Do I have an option to sue my employer for creating a "hostile work environment"?
I am a supervisor for the marketing department at Sam's Club. The manager's rotate yearly and I am on my third rotation. While I have NEVER had a problem with anyone, associate or member, my new manager seems to be trying to get me fired or to quit. She is often irrational one minute and apologetic the next. She was told by her boss (the GM) to be aware of her condesending verbal attacks however they have become worse. Now I have been told to comply with my job description I have to have a vehicle everyday I work. She has given me 30 days from August 29 to have a vehicle or find another position. The thing is, my car died a month ago and while I own a van that I have access to on Mondays, my husband uses it for business. Not to mention, my job description does NOT say anything about having a vehicle, it only says that I need to have a valid driver license. She has yelled at me, backed me into a corner and embarrased me in front of my subordinates. I am at my wits end and now would rather go back into the current jobless market than work with her. I have anxiety type attacks when I have to go to work and cry so I don't physically attack her when she is upsetting me. I had to start taking medicationtwo months ago to help these problems but she is driving me to quit my job that I have personally excelled in. I have already discussed this with her boss and called the WalMart ethics hotline who told me to take it through the chain of command all the way to the CEO. I feel like the work environment is hostile and inhibits my ability to work productively if at all. Please give me some advice. Should I consult an attorney?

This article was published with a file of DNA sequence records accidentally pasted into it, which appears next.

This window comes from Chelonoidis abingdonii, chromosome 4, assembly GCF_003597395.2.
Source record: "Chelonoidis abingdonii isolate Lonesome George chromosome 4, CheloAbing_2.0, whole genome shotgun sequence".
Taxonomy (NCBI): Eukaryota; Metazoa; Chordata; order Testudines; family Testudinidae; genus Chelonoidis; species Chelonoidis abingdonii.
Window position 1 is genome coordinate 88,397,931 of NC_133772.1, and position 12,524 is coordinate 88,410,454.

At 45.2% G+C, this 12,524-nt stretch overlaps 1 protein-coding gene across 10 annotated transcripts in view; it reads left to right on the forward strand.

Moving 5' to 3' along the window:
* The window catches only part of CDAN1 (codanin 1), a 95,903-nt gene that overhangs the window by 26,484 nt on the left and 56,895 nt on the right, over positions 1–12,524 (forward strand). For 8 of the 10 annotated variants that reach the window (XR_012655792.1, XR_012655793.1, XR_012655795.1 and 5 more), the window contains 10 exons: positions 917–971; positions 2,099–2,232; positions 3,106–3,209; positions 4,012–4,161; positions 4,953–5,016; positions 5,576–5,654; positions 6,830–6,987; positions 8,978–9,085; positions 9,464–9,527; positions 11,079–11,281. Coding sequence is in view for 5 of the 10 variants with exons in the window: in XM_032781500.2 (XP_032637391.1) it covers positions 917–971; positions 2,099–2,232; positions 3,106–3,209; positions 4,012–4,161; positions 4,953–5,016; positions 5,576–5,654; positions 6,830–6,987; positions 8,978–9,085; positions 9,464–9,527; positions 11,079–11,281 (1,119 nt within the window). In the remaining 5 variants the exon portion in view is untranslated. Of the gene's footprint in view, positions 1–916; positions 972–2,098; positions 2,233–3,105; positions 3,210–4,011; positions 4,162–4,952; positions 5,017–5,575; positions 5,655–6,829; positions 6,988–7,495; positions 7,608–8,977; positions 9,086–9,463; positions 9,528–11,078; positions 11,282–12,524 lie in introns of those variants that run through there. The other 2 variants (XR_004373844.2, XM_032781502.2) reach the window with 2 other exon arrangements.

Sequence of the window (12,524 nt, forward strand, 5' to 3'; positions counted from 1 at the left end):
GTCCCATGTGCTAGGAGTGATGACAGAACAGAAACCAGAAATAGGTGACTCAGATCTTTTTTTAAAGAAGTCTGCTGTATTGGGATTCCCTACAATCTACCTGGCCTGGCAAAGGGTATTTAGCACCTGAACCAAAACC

Asked By: trtlhanmer - 9/4/2011
Best Answer - Chosen by Asker
I have always heard that the law suit or EEOC complaint based on "hostile work environment" will work ONLY if you can document significant evidence that the hostility is against you based on the fact of your gender, your race, your national origin (if other than USA), or your religion. In other words, just general... More
Answered By: Meša - 9/4/2011
Additional Answers (9)
Prolly...ask a lawyer
Answered By: Fred - 9/4/2011
Get lots of recordings as well as witnesses. Thnik deep pockets.
Answered By: Love big words - 9/4/2011
The only thing that you potentially have a case on is the car and the job description but the other item on the job description almost certainly says "other duties, as assigned... More
Answered By: A Hunch - 9/4/2011
No. The hostility seems personal, not because of race etc. I don't think you have a case because the lawsuit would have to be against the company. You can't sue because of personal problems.
Answered By: CW - 9/4/2011
What you describe, while unprofessional and unpleasant, does not meet the legal definition of a hostile working environment. A boss being a jerk doesn't qualify.
Answered By: Judy - 9/4/2011
Being mean isn't illegal.
Answered By: the kid - 9/4/2011
If your job description does not include having a vehicle, it is non of her business. You you are not traveling for the job then this is just something, it seems, that she has made up. Her harassment is out of control. You should have witnesses write a letter to verify what they have seen. ( these are hard to get as... More
Answered By: Laurie - 9/4/2011
You should document the date, time, and incident (keep a journal/log) of what is going on along with witnesses who were present. 1. Consult with an attorney 2. Go to the EEOC - they can help you.
Answered By: urbangirl - 9/4/2011
This directly violates "Respect for the Individual." I agree with the Ethics Hotline to take it all the way up the chain of command, but I would also contact an attorney while you're working your way up the ladder with your complaint. Though if you're fired for not finding a vehicle, it will likely fall under the "... More
Answered By: Ann - 9/5/2011
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